What impression do these shoes give? They are worn, they are old, they are torn, they have holes, they are covered in dirt. At first glance these shoes look like they have a sad story. Yet, these shoes belonged to someone. These shoes carry much more than the places they have been. These are the shoes that brought a student to Vancouver Island University. These shoes tell us a story.
As the Peer Support Navigator for Vancouver Island University’s Post-Care tuition waiver program, I first came across the student wearing these shoes in September 2017. They were seeking support to find resources to locate housing. They had been camping for the first week of fall semester. This student had only the clothes on their back and a bag of items to their name. This student shares a lived experience in government care, also known as foster care. This student was wearing these shoes when they stepped foot on campus at VIU this fall. This student has been disconnected from their family, spent time in government care and aged out at 19. They had to relocate, leave their community, their cultural connections, and everyone they knew to be able to pursue their education.
However, this student was accepted to their program of study and managed to stay on top of their studies even while experiencing homelessness. Despite having worn these shoes, this student is fiercely dedicated to breaking cycles of poverty. Despite having worn these shoes, this student is present, focused, and determined to work towards their educational goals. This student, despite having worn these shoes, was not afraid to ask for support. Despite having worn these shoes, risked facing potential stigma, denial, and marginalization in order to advocate for themselves. They are now thriving in their area of study despite having worn these shoes when they walked out of a Ministry of Children and Family Development (MCFD). These shoes tell the story of resilience.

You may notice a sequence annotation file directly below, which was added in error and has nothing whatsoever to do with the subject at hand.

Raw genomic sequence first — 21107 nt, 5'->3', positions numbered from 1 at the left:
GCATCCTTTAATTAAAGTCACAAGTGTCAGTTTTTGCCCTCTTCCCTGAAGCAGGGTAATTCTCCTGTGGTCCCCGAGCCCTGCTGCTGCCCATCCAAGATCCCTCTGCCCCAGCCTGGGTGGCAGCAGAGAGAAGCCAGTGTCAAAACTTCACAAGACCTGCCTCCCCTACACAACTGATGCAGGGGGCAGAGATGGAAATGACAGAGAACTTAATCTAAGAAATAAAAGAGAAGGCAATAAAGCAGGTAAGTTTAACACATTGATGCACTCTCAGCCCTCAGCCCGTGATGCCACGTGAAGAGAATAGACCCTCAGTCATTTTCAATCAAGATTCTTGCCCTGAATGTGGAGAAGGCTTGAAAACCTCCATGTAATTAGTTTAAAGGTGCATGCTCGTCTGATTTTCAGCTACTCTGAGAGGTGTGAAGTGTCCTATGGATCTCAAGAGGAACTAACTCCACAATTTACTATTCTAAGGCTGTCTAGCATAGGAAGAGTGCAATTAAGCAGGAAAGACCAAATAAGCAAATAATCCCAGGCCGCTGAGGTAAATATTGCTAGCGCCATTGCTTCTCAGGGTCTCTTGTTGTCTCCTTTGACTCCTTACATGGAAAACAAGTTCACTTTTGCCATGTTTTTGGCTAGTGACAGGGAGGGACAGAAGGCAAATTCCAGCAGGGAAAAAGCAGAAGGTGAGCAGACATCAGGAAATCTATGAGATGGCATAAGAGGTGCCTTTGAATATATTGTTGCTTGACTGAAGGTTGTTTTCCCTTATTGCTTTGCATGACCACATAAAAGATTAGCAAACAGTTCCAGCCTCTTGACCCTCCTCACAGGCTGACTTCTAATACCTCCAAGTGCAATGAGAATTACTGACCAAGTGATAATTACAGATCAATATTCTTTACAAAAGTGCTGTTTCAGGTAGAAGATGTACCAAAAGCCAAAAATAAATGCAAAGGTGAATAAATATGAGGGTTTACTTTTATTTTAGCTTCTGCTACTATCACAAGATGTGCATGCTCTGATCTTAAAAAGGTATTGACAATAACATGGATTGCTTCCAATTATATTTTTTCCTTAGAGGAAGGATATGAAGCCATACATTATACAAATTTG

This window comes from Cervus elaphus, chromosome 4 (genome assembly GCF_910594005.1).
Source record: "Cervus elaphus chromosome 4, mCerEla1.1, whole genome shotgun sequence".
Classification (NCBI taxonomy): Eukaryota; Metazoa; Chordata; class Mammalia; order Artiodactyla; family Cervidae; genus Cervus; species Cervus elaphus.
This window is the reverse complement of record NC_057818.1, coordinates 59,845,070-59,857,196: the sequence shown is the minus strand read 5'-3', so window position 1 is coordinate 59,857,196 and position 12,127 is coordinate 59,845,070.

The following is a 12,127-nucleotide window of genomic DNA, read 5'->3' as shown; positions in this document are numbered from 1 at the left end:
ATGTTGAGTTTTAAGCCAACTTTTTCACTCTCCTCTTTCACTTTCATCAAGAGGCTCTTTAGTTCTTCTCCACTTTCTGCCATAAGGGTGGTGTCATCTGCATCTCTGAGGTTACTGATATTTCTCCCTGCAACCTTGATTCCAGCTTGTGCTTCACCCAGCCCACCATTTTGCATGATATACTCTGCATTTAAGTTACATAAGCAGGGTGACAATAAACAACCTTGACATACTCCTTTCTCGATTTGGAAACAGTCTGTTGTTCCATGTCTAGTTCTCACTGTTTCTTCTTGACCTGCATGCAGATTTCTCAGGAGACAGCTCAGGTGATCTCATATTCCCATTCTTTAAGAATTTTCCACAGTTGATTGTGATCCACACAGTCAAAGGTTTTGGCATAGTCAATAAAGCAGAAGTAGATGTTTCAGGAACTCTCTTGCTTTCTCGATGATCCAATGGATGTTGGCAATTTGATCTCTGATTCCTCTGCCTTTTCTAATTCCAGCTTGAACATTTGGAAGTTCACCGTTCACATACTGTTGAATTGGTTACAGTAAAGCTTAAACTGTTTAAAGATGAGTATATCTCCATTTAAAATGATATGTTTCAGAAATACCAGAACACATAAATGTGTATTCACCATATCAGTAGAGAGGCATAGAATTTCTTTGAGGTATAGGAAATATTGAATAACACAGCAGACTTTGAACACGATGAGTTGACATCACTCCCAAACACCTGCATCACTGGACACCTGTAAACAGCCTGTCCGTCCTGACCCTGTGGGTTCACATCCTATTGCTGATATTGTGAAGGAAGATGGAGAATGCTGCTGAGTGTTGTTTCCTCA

This is just one of the many pairs of shoes, and diverse narratives people with lived experience in government care can have. This storyline shares many similarities, some unfortunately too familiar. In 2015, there were over 8000 children and youth in care in British Columbia. In 2015 61% of children and youth in care identified as Indigenous, resembling historical practices of assimilation. How does this disproportionate rate of children and youth in and from care contribute to the outcomes of care? Reasons for entering care, such as abuse or neglect are often continuously experienced in these “safer” placements. A young person I work with once said, “ I didn’t always find care safer than home”. What does that tell us about MCFD’s system of “care”? As 1 in 5 children are currently living in poverty in BC, children and youth are often removed from their parents for reasons connected to poverty.
Recent research from advocacy initiatives Fostering Change and First Call: BC’s Child and Youth Advocacy Coalition shows us that people with lived experience in care face many barriers. Statistics say they are 200 times more likely to be homeless than their peers. BC’s Representative for Child and Youth’s most recent report: Room for Improvement: Toward Better Educational Outcomes for Children in care indicated that 47% youth in and from care graduate high school, which is at a half the rate of their peers. People with lived experience in care are also more likely to experience incarceration, unemployment, substance use, and mental health illness upon ageing out.